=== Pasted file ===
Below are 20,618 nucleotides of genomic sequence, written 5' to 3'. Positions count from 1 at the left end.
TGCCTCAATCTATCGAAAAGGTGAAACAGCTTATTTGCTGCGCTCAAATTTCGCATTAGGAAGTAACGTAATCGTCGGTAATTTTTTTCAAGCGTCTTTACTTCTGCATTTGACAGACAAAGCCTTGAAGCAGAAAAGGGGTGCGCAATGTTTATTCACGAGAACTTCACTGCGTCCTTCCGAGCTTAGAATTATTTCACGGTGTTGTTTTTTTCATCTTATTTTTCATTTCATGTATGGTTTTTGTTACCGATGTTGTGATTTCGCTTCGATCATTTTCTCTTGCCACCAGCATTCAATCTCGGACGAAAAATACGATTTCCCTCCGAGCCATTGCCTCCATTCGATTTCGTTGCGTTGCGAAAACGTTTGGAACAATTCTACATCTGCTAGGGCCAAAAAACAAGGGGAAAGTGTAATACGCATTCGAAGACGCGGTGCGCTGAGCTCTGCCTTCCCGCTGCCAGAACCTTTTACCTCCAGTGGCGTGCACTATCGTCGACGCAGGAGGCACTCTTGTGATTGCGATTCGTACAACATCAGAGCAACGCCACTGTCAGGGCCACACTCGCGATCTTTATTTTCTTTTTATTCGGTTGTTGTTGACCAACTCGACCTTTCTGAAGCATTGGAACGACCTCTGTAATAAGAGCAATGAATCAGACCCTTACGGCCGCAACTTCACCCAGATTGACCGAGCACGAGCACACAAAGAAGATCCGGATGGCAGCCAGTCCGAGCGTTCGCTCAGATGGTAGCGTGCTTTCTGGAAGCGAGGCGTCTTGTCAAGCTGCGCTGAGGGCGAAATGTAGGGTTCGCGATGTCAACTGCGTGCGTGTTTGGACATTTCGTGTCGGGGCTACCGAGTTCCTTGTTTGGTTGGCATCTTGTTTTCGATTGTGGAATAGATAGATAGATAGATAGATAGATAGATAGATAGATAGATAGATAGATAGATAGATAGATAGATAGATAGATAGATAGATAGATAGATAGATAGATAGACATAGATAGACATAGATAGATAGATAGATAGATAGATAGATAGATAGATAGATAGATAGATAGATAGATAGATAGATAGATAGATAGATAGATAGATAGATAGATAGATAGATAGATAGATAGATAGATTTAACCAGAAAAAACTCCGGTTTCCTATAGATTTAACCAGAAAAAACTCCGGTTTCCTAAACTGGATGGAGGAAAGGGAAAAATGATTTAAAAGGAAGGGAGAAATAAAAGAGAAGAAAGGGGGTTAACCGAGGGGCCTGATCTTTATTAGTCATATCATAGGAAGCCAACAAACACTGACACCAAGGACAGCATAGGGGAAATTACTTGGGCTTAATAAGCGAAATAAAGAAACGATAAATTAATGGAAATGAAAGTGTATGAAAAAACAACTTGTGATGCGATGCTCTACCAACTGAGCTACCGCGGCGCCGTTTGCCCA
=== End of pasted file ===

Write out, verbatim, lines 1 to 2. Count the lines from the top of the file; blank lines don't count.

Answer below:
Below are 20,618 nucleotides of genomic sequence, written 5' to 3'. Positions count from 1 at the left end.
TGCCTCAATCTATCGAAAAGGTGAAACAGCTTATTTGCTGCGCTCAAATTTCGCATTAGGAAGTAACGTAATCGTCGGTAATTTTTTTCAAGCGTCTTTACTTCTGCATTTGACAGACAAAGCCTTGAAGCAGAAAAGGGGTGCGCAATGTTTATTCACGAGAACTTCACTGCGTCCTTCCGAGCTTAGAATTATTTCACGGTGTTGTTTTTTTCATCTTATTTTTCATTTCATGTATGGTTTTTGTTACCGATGTTGTGATTTCGCTTCGATCATTTTCTCTTGCCACCAGCATTCAATCTCGGACGAAAAATACGATTTCCCTCCGAGCCATTGCCTCCATTCGATTTCGTTGCGTTGCGAAAACGTTTGGAACAATTCTACATCTGCTAGGGCCAAAAAACAAGGGGAAAGTGTAATACGCATTCGAAGACGCGGTGCGCTGAGCTCTGCCTTCCCGCTGCCAGAACCTTTTACCTCCAGTGGCGTGCACTATCGTCGACGCAGGAGGCACTCTTGTGATTGCGATTCGTACAACATCAGAGCAACGCCACTGTCAGGGCCACACTCGCGATCTTTATTTTCTTTTTATTCGGTTGTTGTTGACCAACTCGACCTTTCTGAAGCATTGGAACGACCTCTGTAATAAGAGCAATGAATCAGACCCTTACGGCCGCAACTTCACCCAGATTGACCGAGCACGAGCACACAAAGAAGATCCGGATGGCAGCCAGTCCGAGCGTTCGCTCAGATGGTAGCGTGCTTTCTGGAAGCGAGGCGTCTTGTCAAGCTGCGCTGAGGGCGAAATGTAGGGTTCGCGATGTCAACTGCGTGCGTGTTTGGACATTTCGTGTCGGGGCTACCGAGTTCCTTGTTTGGTTGGCATCTTGTTTTCGATTGTGGAATAGATAGATAGATAGATAGATAGATAGATAGATAGATAGATAGATAGATAGATAGATAGATAGATAGATAGATAGATAGATAGATAGATAGATAGATAGACATAGATAGACATAGATAGATAGATAGATAGATAGATAGATAGATAGATAGATAGATAGATAGATAGATAGATAGATAGATAGATAGATAGATAGATAGATAGATAGATAGATAGATAGATAGATAGATTTAACCAGAAAAAACTCCGGTTTCCTATAGATTTAACCAGAAAAAACTCCGGTTTCCTAAACTGGATGGAGGAAAGGGAAAAATGATTTAAAAGGAAGGGAGAAATAAAAGAGAAGAAAGGGGGTTAACCGAGGGGCCTGATCTTTATTAGTCATATCATAGGAAGCCAACAAACACTGACACCAAGGACAGCATAGGGGAAATTACTTGGGCTTAATAAGCGAAATAAAGAAACGATAAATTAATGGAAATGAAAGTGTATGAAAAAACAACTTGTGATGCGATGCTCTACCAACTGAGCTACCGCGGCGCCGTTTGCCCA